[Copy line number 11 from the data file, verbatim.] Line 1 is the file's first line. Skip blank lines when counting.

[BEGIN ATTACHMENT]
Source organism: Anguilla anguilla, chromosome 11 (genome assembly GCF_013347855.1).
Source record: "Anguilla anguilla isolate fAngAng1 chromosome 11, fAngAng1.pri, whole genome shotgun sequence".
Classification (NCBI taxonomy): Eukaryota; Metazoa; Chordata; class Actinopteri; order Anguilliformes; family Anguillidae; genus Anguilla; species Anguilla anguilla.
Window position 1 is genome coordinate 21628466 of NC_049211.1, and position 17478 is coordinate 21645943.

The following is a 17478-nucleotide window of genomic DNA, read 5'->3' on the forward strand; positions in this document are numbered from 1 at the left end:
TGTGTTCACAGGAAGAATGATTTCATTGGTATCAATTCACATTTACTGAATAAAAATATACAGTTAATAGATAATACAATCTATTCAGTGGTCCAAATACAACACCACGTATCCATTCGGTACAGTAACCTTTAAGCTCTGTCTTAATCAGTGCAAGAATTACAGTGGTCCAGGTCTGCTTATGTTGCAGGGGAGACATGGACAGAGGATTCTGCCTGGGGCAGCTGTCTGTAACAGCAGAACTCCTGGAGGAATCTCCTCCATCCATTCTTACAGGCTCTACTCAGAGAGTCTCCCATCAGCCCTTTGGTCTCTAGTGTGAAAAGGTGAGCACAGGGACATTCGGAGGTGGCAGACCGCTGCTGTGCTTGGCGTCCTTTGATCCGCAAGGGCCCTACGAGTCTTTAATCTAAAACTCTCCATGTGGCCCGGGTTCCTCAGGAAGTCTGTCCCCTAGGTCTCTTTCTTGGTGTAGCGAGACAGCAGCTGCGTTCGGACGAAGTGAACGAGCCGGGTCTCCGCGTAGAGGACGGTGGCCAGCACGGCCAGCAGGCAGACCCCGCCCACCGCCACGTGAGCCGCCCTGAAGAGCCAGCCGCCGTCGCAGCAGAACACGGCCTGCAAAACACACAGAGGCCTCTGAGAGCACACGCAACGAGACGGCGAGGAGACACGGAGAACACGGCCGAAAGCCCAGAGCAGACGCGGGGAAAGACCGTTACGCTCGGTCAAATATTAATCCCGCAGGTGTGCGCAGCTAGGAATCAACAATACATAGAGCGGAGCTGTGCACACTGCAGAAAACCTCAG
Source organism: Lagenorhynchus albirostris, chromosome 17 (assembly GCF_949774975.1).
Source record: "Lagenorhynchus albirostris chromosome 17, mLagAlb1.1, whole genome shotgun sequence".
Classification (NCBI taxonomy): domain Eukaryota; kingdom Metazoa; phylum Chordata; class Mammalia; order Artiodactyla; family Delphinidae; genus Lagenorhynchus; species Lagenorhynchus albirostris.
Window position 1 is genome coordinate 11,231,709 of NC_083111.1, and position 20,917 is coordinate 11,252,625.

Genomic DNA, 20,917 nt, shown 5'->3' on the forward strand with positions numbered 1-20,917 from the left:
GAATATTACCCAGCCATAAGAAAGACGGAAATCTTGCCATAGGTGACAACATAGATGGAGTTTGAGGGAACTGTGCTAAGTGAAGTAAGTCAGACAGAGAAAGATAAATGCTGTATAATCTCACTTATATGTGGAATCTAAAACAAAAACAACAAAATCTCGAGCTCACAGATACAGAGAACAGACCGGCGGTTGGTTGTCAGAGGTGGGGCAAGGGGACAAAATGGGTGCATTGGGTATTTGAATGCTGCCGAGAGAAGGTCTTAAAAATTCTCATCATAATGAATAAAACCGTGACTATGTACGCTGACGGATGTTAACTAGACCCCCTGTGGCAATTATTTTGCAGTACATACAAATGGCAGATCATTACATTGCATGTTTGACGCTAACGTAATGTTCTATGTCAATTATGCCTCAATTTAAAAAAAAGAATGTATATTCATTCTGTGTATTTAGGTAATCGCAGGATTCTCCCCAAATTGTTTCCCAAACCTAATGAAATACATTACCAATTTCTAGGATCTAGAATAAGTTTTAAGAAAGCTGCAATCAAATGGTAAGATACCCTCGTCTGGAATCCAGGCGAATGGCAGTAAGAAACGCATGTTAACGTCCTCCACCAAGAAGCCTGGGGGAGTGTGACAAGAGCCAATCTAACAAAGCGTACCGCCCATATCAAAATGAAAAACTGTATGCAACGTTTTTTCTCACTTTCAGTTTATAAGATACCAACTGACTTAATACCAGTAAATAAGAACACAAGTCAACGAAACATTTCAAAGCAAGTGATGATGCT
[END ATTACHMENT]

Genomic DNA, 20,917 nt, shown 5'->3' on the forward strand with positions numbered 1-20,917 from the left: